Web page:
At the time, B-45 was teenager - a "sub adult," in wildlife lingo - and wore a ODFW radio collar.
"It was one of the original pups from the first transplant in Idaho," said Craig Ely, who works at the ODFW's northeast region office in La Grande.
Ely wasn't at the courthouse, but the night before, he led a local meeting of about 30 people concerned about wolves in Eastern Oregon, either to protect them or get rid of them.
It was a chance for local people to air their concerns about the wolf. Public comment will continue until Feb. 10, 2005, the day before the plan is to be presented by the commission to the ODFW.
There are public hearings scheduled for Dec. 10 and jan. 6 in Salem, and Feb. 10 in Troutdale.
"I keep repeating this, we must send in our comments, they must be specific, not just venting, but specific to the administrative rules, I believe, because in my experiences with these thick plans, what really governs us are the administrative rules," Sharon Livingston said at the courthouse. "And when it comes time for that hearing in February, we need busloads of people in the building, in that hearing, making comments, and we need to be organized before."
Livingston, president-elect of the Oregon Cattlemen's Association, attended the meeting the night before, but wasn't satisfied that her concerns about the plan were taken seriously.
"I find no tools in here that are available to us (cattle ranchers)," Livingston said. "We're better off operating under the federal rules than we will under the the state's management plan. They've spent 10 months and thousands of dollars putting together this plan, and it does not give us tools to protect ourselves. The Constitution gives us better tools."
Judge Reynolds doubted that any comments received on Feb. 10 would have much affect on the commission's decision.
"It's pompous to believe that it's appropriate to have a decision made on the heels of submitting data as late as five o'clock on the tenth and to have it duly considered by ten o'clock on the eleventh," he said.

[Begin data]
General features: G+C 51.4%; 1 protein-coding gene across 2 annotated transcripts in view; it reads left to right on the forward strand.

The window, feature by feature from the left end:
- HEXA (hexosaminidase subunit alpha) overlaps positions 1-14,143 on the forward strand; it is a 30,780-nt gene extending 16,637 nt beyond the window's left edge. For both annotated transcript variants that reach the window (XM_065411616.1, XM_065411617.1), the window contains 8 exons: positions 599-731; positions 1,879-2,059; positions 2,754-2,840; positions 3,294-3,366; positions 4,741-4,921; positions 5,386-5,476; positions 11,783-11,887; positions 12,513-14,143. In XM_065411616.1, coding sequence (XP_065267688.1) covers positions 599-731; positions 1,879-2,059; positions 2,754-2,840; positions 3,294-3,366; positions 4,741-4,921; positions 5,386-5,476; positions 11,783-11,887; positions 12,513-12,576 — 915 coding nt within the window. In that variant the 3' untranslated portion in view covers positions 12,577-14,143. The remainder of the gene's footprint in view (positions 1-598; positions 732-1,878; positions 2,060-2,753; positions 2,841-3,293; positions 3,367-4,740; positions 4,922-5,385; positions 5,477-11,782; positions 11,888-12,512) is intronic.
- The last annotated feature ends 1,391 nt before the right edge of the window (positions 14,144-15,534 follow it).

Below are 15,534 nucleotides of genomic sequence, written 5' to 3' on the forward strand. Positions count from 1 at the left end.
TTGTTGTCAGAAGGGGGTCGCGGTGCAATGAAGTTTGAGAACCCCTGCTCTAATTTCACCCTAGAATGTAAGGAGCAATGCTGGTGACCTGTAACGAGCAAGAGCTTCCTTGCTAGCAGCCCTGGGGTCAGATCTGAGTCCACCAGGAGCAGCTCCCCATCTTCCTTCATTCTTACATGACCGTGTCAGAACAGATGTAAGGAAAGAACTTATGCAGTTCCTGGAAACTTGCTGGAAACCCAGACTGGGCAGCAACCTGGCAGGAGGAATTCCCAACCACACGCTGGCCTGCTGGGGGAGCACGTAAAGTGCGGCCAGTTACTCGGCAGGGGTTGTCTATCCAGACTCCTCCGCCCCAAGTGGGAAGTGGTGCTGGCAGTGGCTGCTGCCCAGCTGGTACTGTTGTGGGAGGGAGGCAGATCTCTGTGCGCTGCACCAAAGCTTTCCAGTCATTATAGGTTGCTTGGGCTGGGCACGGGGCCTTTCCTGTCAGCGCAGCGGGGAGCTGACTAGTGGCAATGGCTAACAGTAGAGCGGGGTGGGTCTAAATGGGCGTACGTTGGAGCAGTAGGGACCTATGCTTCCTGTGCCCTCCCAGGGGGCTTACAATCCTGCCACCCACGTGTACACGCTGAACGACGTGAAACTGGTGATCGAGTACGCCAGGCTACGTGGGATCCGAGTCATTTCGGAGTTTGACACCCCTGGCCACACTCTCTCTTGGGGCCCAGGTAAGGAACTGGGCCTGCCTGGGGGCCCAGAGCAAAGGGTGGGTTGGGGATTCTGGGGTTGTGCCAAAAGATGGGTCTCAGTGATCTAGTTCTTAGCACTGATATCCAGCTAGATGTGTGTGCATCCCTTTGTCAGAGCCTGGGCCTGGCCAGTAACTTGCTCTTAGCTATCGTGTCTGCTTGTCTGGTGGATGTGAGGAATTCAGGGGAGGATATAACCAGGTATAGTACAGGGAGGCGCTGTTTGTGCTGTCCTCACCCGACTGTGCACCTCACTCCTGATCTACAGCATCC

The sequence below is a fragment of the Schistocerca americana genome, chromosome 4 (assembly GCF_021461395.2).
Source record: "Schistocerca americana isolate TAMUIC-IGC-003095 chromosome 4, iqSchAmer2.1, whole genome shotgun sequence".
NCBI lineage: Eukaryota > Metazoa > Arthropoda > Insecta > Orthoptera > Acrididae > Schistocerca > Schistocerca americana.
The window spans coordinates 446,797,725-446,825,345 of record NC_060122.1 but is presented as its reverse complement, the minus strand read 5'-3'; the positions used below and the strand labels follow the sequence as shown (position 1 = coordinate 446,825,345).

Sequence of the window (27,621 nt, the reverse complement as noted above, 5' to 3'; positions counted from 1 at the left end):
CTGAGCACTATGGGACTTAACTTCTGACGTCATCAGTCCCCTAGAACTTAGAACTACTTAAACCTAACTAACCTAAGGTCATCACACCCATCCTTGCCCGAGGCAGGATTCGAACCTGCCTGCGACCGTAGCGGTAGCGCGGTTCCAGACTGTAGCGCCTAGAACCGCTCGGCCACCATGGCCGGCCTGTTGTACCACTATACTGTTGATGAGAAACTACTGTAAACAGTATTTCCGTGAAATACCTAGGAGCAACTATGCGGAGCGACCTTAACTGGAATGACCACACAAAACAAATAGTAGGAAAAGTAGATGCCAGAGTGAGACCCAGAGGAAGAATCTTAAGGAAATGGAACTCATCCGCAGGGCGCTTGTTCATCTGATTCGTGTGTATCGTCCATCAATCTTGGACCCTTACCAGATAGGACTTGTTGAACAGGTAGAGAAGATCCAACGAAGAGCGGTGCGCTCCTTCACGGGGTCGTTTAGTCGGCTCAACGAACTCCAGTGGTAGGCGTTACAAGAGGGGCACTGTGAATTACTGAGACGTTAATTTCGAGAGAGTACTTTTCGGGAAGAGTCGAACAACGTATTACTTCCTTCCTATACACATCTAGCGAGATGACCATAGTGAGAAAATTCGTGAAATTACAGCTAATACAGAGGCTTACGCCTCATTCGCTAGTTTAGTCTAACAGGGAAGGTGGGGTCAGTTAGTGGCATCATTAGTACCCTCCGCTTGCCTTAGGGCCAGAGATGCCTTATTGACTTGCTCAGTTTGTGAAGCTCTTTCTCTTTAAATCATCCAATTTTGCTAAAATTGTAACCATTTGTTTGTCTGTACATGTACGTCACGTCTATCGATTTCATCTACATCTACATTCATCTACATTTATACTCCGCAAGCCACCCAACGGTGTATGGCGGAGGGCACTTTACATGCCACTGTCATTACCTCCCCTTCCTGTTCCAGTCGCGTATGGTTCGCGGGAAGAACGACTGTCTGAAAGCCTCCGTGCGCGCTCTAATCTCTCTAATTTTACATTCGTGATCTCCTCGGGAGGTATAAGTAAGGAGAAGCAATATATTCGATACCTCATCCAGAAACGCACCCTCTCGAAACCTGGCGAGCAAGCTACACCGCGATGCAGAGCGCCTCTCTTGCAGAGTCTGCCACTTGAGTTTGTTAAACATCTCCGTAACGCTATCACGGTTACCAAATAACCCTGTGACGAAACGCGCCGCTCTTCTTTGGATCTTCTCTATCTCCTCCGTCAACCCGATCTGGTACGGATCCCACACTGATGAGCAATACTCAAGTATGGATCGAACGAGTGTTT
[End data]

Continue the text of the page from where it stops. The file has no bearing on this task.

Reynolds voiced concerns about what happened to B-45, and said he heard that its collar had been taken off and wondered why.
"What are they trying to do, lose the pack?" Reynolds said.
A call to John Stephenson, who works for the federal department of fish and wildlife in Bend, led to a visit to a Web site that posts weekly reports on wolf the federal wolf plan.
The site's report for the middle of August contained this item: "During recent wolf control actions near McCall, Idaho, an old, gray faced adult female (showing signs of past lactation) wolf was captured by Wildlife Services personnel and unfortunately released without its nonfunctioning radio collar being replaced. We are certain that the wolf was B-45, the controversial wolf that dispersed into Oregon from Idaho, and was subsequently helicopter captured and returned to Idaho in March 1999. B-45's radio collar ceased functioning nearly two years ago. It was unknown whether she and her radio-collared mate (his collar is nonfunctioning) were alive or dead until this recent capture. Efforts have been ongoing in recent years to capture and recollar both wolves. She may represent another unidentified wolf pack in the immediate vicinity of recent sheep depredations near McCall."